@baron (That’s not a British flag) I said English press because the fervorous, over enthusiastic, protective and bias journalism I’m talking about comes as a result of Lewis being English. Nationalism is in question here. Nationalism is natural and the press should just admit it, sky should, rather than state ” us neutrals” and pledging not to be bias, just say it, we all want our driver to win, and then they should keep it real. I know that sometimes they might not realise they are being bias, if they were then they wouldn’t be nationalistic. For instances, I didn’t want Palmer to go, but Palmer wasn’t good enough, that’s how you state one’s desire yet you stay realistic. For instances I don’t like Seb and I’d rather have the British driver winning, but I’m not going to justify my choice by vilifying the guy I don’t like. Where did Ferrari state NGK cost us the race? I only know this because someone either leaked it or made it up on British media.
            You are right that sometimes we’re harsh and critical of our sporting heroes, but we still think we’re favourites to win the world cup though. Critically though we do criticise internally, f1 is worldwide.

        4. @peartree at least Red bull’s drama with Viry seems to sort of workt hough (they inlisted Ilmor’s help IIRC?)

        5. @peartree On the contrary I have seen a source that claims Ferrari has named NGK as the supplier of the failed spark plug, which everyone who has ever changed plugs regularly knows that in 99% of the cases failure is caused by an incorrect pressure on the ceramic part which then causes a hairline crack leading to an intermittent or a dead short. It can be caused (and often is) by a mechanic in a hurry. Such a naming (if true) would be grossly unfair to NGK. I also don’t understand your thinly veiled attack on “English” (but I think you mean British) journalism and it’s treatment of “foreign” entities. There is an element of nationalism in every country’s sporting journalistic offerings but rather like the Italian press, the British press in general are often unreasonably scathing to their own home grown sporting heroes. Build them up and knock them down seems a fair analysis. If you are troubled by the ‘nationalistic fervour’ (sarcasm btw) generated from sites such as F1F then you ought to try a Dutch site for example. There you will be able to bask in the glory of completely unbiased F1 reporting.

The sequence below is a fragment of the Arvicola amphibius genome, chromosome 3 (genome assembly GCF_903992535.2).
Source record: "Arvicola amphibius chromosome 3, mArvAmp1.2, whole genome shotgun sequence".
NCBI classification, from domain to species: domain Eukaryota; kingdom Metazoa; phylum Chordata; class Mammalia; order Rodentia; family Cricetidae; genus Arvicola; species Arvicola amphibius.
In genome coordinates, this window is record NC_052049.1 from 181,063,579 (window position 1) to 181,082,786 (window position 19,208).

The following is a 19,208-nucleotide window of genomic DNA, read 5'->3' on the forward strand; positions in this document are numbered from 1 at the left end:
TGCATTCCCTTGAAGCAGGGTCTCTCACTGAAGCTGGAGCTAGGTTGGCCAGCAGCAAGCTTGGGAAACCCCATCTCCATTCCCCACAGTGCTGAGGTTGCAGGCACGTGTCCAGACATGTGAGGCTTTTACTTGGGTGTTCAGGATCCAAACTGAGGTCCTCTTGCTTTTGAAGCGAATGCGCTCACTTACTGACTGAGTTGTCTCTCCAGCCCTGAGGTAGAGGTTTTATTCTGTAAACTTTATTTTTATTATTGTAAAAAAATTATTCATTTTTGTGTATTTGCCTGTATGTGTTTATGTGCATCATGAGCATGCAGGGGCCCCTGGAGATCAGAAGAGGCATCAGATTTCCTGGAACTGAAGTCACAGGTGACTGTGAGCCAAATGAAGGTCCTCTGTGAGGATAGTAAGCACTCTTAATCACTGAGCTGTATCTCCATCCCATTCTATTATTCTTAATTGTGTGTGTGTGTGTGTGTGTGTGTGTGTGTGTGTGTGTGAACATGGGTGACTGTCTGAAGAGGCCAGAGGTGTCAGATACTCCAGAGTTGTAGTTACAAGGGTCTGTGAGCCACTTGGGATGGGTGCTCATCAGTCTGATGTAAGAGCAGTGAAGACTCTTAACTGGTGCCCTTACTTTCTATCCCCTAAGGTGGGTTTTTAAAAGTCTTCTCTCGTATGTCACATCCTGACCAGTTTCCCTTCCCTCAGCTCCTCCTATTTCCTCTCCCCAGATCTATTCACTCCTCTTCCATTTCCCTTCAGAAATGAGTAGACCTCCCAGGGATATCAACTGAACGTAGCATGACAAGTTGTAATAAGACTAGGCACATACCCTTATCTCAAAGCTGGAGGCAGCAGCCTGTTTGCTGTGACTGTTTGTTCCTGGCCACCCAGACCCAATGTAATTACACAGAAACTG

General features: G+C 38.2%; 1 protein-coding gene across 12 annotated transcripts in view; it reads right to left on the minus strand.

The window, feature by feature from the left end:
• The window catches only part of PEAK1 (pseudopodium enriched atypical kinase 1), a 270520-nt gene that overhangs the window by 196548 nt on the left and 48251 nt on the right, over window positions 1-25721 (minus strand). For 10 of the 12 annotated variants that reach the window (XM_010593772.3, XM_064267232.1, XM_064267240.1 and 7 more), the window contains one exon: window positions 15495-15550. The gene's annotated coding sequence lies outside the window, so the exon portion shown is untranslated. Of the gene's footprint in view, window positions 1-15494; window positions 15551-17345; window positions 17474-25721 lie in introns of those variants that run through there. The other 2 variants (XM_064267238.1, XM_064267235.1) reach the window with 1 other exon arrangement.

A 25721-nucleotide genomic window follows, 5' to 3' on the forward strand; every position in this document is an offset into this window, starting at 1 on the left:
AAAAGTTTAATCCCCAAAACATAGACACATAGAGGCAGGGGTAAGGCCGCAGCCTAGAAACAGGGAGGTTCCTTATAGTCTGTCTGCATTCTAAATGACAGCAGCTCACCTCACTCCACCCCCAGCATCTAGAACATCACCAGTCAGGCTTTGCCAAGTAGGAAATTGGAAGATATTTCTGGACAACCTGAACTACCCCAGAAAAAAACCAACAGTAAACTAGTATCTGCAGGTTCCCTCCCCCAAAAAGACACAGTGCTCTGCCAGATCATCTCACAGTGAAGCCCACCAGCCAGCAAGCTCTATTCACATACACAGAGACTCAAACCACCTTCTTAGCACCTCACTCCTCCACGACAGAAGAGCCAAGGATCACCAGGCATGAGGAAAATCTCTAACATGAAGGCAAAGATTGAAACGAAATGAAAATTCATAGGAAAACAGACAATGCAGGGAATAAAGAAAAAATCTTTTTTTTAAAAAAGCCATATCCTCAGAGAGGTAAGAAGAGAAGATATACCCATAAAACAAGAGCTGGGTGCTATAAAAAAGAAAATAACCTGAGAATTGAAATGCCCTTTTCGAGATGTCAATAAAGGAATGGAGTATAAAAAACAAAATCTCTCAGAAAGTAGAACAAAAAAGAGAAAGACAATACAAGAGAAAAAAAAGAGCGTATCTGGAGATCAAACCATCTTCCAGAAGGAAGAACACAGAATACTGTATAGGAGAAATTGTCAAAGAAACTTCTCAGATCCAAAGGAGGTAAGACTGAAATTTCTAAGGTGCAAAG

6. Just for the sake of my own common sense @peartree, can you inform me explicitly where this ‘journo attack’ is please. Many thanks.

      2. Renault had the same problem when Max Verstappen drove the Belgian GP when number 4 sparkplug failed too. It’s rare but everything under stress can fail how good the quality may be.

    2. Between the atrocious pair of tweets after the Singapore GP and this latest missive, Ferrari need to work on their messaging. Either something is being lost in translation (literally, as well as figuratively), or Ferrari are just being arrogant in a way that is not justified given their performance for several years.

      While the comments about external suppliers are non-attributed statements and not direct quotes, this appears to be a direct quote from Arrivabene: “You see any mistake done by the team?”.

      Why yes, Mr. Arrivabene – the team is a collective of the drivers, the mechanics, strategists, team principals, and arguably the supply chain.

      Your drivers have made errors that a) took both of them out of contention in Singapore, b) earned one of them a penalty in Japan. The team (suppliers + Ferrari quality control) had their own failures, they a) failed to spot the issue that compromised both cars in Malaysia, and b) Vettel in Japan.

      For a team that gave us fans something to look forward to & hope for this year, Ferrari has done a nice job of dropping the ball. And the communications from Ferrari are probably just making it worse.

      In contrast, look at Mercedes – their first crippling failure was in the first season of these new V6 hybrids at Canada ’14 – after that issue, we got some straight talk from Mercedes about the issue. Fast-forward to Rosberg at Singapore ’14, and Hamilton at Malaysia last year – again, pretty straightforward and honest talk. No waffling on about the supplier who messed up on the big-end bearing, either directly or indirectly, despite the uproar and impact on Hamilton’s championship chances.